But vice presidential debates rarely alter outcomes. It is the president, at the top of the ticket, who must do the heavy lifting, as this president has belatedly started to do. But before last week’s debate slides into history, a few brief observations.
What I did not expect to feel at the end of the debate, which felt like a boxing match with the challenger nearly knocking out the champion, was not sorrow at my preferred candidate’s loss. Rather, I felt anger at how he conducted himself, coupled with questions about who he really is.
First, the anger. I, together with many Obama partisans, had invested much energy, psychic and otherwise, in Obama’s Presidency and his reelection. Not only is he America’s first black President; he has been a welcome contrast to an inarticulate, war-prone, economically disastrous George W. Bush. Obama is also a respite from an ever-whiter, ever-more- segregated and buffoon-laden Republican party. We need him.
Or do we?
Yes, we need an alternative from an extremist-dominated Republican party. But Obama’s debate performance made me wonder whether he is the one for the job, or whether we are saddled with an academic when we need a fighter.
Four years ago, I, like many others throughout the country, hosted several MoveOn “phone parties” promoting Democratic candidates in close elections and/or swing states. Our names may not be up on the ballots, but our lives and futures are. The November election, in short, is not just about the future of the Obama presidency, but the future of all of us pushing America on a more liberal path.
Since electing Obama four years ago, we have been fed the narrative of obstreperous Republican leaders who have blocked him at every turn with charges of birtherism, his being a “secret Muslim,” and so forth. And yes, Republican leaders have tried to block him, often using outrageous tactics.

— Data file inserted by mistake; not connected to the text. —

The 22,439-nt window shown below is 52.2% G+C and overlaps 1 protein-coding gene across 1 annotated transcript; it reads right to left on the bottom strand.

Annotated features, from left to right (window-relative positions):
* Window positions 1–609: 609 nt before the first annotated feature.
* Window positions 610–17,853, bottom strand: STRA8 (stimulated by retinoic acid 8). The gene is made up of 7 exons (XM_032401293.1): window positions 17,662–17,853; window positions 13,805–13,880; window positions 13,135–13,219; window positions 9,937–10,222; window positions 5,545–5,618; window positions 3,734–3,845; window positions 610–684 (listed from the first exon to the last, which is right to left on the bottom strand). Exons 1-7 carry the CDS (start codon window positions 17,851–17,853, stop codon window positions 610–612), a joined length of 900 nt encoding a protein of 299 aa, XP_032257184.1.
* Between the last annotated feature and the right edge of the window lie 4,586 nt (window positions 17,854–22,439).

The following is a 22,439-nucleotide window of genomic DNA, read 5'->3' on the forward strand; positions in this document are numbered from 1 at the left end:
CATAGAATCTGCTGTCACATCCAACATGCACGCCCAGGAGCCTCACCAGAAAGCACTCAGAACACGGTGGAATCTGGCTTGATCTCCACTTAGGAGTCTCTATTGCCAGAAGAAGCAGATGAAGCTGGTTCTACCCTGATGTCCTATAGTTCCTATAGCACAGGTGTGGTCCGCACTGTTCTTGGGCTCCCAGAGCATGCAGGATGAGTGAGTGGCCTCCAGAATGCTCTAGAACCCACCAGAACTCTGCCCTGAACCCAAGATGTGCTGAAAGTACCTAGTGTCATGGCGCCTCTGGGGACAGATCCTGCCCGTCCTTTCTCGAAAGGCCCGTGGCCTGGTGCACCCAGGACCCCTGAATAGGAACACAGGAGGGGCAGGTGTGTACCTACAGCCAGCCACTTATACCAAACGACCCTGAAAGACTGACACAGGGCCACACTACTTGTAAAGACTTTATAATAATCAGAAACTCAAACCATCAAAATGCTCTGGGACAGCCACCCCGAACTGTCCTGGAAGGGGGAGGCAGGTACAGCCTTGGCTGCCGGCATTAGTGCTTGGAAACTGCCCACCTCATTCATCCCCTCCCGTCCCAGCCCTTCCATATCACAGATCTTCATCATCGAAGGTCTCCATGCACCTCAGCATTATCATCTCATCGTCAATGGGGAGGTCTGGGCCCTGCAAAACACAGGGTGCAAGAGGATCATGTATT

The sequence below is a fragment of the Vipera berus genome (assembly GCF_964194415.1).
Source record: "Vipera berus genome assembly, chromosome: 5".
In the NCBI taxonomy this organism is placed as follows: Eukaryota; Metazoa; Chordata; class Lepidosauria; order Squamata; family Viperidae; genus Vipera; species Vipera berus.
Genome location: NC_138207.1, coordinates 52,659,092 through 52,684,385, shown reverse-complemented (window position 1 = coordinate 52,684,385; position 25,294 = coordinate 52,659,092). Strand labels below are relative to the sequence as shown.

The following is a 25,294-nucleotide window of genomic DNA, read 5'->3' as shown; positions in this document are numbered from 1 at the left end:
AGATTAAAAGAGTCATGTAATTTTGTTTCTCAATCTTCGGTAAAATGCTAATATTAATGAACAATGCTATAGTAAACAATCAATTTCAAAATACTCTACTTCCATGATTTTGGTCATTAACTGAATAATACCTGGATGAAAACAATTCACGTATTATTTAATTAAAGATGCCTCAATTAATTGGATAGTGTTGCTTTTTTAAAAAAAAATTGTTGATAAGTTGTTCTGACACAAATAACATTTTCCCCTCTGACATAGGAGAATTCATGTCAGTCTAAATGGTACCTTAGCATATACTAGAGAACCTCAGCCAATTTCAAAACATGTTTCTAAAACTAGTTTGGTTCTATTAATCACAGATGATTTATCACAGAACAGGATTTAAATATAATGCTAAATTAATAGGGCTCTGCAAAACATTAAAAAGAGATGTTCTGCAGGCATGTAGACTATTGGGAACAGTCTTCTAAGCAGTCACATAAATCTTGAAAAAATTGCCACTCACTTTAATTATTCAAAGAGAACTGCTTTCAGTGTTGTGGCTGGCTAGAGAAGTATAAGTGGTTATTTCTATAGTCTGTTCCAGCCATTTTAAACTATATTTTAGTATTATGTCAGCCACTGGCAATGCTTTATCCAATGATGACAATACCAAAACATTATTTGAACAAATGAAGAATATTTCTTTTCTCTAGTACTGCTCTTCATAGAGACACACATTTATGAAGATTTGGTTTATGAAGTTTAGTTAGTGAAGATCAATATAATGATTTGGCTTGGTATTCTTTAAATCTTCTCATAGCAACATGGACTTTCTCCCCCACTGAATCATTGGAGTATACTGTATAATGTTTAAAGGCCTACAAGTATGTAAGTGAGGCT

But was the fault entirely with Republican leaders, or was the Obama we saw at the debate the same one who showed up in negotiations – an academic who does not care to mix it up, and is easily rolled? Has that lack of chutzpah, a necessary quality in nearly every successful President and a quality Romney displayed in spades at the debate, led to our political gridlock? And if so, what would really change in a second Obama term?
But there is more. The man at the top of the ticket is running not only for his own reelection. The margin by which he wins – a healthy projected margin before the debate, a considerably narrower one now – helps down-ticket candidates for the Senate, the House and in state races. The larger the Presidential candidate’s margin, the more candidates from his party will also be elected to support him. Even if Obama manages to get reelected by a thin majority, he may now have fewer Democratic allies, and thus less clout to carry out his policies.
Romney, on the other hand, exhibited definite leadership qualities. No, I don’t buy the direction in which he would take the country. But he is hungrier for the job and will, at least in his current incarnation, let nothing stop him in getting that job, or in ramming through his policies – on abortion, on tax cuts for the rich paid for by the middle class, or on wielding a meat ax at the social safety net, including food stamps. This reduces Democrats to play defense, a losing proposition at best.
No, I am not about to vote for Romney. I would, however, like to see a more aggressive Obama not only during his final two debates but, should he get re-elected, over the next four years. If Obama can not channel his inner mojo, if he can not let go of his academic detachment and lead in the rough and tumble, then we are stuck with four years of mediocrity. This is better, perhaps, than four years of destructive Republican policies. But is it enough to invest ourselves in this President?
Obama is reputedly a quick learner. If that is true, now is the time to put that quality to the test. We’ll be watching.By Joseph Hanania, Aslan Media Columnist